Risso's dolphins and more on the Isle of Man

13th Jul 2016

The 25th Anniversary Sanctuary Tour resumed after a month long break on Friday 8th July with the Celtic Mist setting sail from Poolbeg to Howth.  We would like to extend a huge thank you to Poolbeg Yacht Club and Marina, for their kindness and allowing us to stay for this month with them. 

During the sail we encountered harbour porpoises (Phocoena phocoena) off the nose of Howth.   Along the way we also observed several species of birds including the dynamic gannet (Morus bassanus).  Upon arrival to Howth harbour we were greeted by a harbour porpoise and a grey heron (Ardea cinerea) who displayed his agility by fishing from a mooring line. 

On Saturday, we continued to Drogheda to join in the maritime festival.  The weekend was a great success in raising awareness of the cetaceans in Irish waters and the Irish Whale & Dolphin Group work being carried out.  There were several hundred visitors of all ages over the course of the weekend and from all walks of life.   All were eager to learn more about the IWDG and the Celtic Mist.  Visitors were welcomed on board by Rose Jebb who displayed baleen from a humpback whale (Megaoptera novaeangliae) and a harbour porpoise skull. People were very interested to see vertebrae of the harbour porpoise and the bottlenose dolphin (Tursiops truncatus) which they could then compare to appreciate the size difference between the two species.  Many people we talked to were very surprised by the number of different species of cetaceans that inhabit Irish waters, in particular, the larger baleen whales (blue, fin and humpbacks). Some visitors were so inspired that they have signed up to become IWDG members in order to contribute to our conservation work.

Once the maritime festival concluded, we departed Drogheda and set sail for the Isle of Man. While conditions during the sail were not ideal for cetacean sightings, we still managed four sightings of both harbour porpoise and the charismatic bottlenose dolphin.

As we approached the Isle of Man, our first encounter was appropriately with some manx shearwaters (Puffinus puffinus). We also encountered clouds of jellyfish, dominated by moon Jellyfish (Aurelia aurita) with the occasional lions-mane (Cyanea capillata)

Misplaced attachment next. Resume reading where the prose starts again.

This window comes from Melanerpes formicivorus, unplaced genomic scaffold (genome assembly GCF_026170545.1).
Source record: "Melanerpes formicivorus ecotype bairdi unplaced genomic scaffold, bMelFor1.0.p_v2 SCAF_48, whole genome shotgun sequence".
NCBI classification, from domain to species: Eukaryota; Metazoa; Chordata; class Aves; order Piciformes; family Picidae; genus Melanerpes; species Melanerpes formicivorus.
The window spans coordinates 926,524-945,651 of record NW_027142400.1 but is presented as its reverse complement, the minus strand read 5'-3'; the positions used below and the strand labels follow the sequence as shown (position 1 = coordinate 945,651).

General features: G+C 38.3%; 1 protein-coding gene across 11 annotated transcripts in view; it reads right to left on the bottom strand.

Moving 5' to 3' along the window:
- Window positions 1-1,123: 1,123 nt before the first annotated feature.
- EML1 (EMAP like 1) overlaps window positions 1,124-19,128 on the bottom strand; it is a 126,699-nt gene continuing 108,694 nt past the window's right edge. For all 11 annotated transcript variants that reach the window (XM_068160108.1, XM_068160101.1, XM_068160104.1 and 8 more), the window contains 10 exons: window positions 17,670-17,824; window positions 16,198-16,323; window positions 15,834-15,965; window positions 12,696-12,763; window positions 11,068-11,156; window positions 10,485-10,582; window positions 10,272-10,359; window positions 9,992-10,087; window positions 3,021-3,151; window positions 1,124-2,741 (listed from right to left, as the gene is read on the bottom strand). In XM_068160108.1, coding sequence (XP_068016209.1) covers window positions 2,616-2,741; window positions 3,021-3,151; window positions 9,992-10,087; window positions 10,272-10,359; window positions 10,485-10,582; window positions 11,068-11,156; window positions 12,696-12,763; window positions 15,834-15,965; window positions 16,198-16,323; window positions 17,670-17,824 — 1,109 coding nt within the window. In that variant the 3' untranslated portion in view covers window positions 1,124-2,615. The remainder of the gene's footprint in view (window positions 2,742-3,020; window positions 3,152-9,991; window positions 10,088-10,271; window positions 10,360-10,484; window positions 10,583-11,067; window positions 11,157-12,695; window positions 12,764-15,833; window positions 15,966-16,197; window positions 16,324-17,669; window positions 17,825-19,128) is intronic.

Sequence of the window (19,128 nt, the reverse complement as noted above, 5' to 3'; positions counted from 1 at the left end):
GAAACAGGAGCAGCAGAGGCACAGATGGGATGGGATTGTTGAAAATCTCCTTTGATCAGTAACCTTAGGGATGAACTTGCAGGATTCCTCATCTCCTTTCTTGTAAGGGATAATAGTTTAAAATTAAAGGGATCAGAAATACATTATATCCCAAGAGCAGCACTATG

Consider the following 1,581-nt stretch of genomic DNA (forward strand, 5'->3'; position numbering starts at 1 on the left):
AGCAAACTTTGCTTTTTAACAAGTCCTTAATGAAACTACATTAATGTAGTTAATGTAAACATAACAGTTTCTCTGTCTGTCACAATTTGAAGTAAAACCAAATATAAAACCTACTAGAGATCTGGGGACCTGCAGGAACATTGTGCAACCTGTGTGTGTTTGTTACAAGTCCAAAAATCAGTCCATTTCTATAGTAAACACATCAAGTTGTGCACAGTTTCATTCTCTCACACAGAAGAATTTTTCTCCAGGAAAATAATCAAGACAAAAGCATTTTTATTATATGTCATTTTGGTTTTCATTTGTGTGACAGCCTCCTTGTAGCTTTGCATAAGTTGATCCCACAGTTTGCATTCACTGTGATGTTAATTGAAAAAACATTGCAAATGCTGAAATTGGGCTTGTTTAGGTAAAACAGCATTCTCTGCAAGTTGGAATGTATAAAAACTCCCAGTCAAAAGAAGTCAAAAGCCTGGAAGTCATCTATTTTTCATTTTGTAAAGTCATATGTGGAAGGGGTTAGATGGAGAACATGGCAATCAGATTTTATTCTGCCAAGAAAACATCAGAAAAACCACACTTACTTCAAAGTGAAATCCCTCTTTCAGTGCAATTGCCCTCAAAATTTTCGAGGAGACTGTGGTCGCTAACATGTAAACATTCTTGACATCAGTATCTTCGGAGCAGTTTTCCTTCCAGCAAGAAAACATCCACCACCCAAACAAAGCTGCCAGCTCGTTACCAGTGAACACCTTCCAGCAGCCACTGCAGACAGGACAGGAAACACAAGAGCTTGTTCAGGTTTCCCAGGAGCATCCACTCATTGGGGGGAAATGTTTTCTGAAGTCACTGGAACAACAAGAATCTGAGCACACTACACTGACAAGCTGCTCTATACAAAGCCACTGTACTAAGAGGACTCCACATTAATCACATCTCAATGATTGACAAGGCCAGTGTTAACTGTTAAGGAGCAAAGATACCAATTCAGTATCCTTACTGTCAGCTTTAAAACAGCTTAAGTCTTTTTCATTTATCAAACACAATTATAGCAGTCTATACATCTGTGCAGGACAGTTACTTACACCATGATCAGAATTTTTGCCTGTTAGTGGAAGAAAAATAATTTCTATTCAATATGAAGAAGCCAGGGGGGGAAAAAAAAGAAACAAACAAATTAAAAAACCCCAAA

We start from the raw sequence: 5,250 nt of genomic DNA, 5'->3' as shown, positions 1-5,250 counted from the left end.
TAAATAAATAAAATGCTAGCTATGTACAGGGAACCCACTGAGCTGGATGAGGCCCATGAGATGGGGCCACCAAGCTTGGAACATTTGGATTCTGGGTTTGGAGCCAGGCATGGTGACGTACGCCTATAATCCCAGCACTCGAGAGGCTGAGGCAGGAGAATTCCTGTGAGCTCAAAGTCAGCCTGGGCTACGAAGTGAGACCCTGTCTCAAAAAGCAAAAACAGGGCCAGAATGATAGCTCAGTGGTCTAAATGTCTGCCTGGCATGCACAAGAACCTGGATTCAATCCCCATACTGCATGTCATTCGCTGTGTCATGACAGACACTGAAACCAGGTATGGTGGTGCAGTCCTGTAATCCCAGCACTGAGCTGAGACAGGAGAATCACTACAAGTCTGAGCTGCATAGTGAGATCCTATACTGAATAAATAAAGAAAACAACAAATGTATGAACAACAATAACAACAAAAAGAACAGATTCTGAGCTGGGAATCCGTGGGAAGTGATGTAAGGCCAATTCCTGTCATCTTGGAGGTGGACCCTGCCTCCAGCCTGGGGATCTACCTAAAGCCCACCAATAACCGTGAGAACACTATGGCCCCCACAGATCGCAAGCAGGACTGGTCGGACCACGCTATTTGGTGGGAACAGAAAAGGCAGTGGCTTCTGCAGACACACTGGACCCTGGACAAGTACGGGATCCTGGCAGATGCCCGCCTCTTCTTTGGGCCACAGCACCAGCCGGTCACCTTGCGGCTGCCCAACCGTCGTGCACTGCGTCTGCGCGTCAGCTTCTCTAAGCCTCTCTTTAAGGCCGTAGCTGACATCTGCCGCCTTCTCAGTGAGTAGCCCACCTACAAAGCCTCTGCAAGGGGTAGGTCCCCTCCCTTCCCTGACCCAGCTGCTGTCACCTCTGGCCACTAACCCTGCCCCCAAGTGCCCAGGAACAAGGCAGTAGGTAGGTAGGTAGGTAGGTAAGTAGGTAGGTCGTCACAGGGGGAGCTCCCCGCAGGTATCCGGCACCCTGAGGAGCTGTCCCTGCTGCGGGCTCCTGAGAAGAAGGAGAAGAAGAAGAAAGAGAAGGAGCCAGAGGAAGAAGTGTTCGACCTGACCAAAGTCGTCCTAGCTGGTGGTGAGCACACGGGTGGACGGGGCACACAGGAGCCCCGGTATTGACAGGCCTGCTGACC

We had hoped to sight basking sharks while on the Isle of Man. On Tuesday morning we set sail with little hope of finding basking sharks, as the locals had advised us that there had been no sightings for the previous six weeks. But as we travelled south out of Port St Mary, we were delighted when we spotted a pod of eight Risso’s dolphins feeding off the Heart Bank.  This was the first sighting of this species for both of us. One playful individual came up to inspect the boat, rolling over, showing his white underside.  Before departing he gave everyone on board a considered look.  This set the tone for a great day ahead of sightings.

As Risso’s dolphins left us we then encountered a basking shark.  Not only the largest fish in our Irish waters, but the largest fish in the North Atlantic.   This calm and peaceful species came within a metre of us while it fed at the surface, before finally diving out of view.

As we slowly motored west, we chanced upon two feeding adult harbour porpoises accompanied by their calves. They disappeared from view soon after, as is typical with this shy species, but not before showing us their beautiful synchronized dives with their young. On our way back to port, as we travelled through the sound between Calf of Man and the Isle of Man, a group of grey seals could be seen bobbing in the water, observing the boat as it passed through their territory. As we came into port, with the sun setting to top off our incredible day of sighting of the rich diversity of fauna found in the Irish Sea.

Today, the Celtic Mist embarks on the second half of leg five, finishing in Arklow. We will be joining the Sea-Breeze festival on Friday the 15th of July so please come and join us on Saturday the 16th for a tour around the vessel.   The crew on board will be more than happy to answer all and any questions you may have. We look forward to seeing you all there!

Blog by Mags Daly and Rose Jebb

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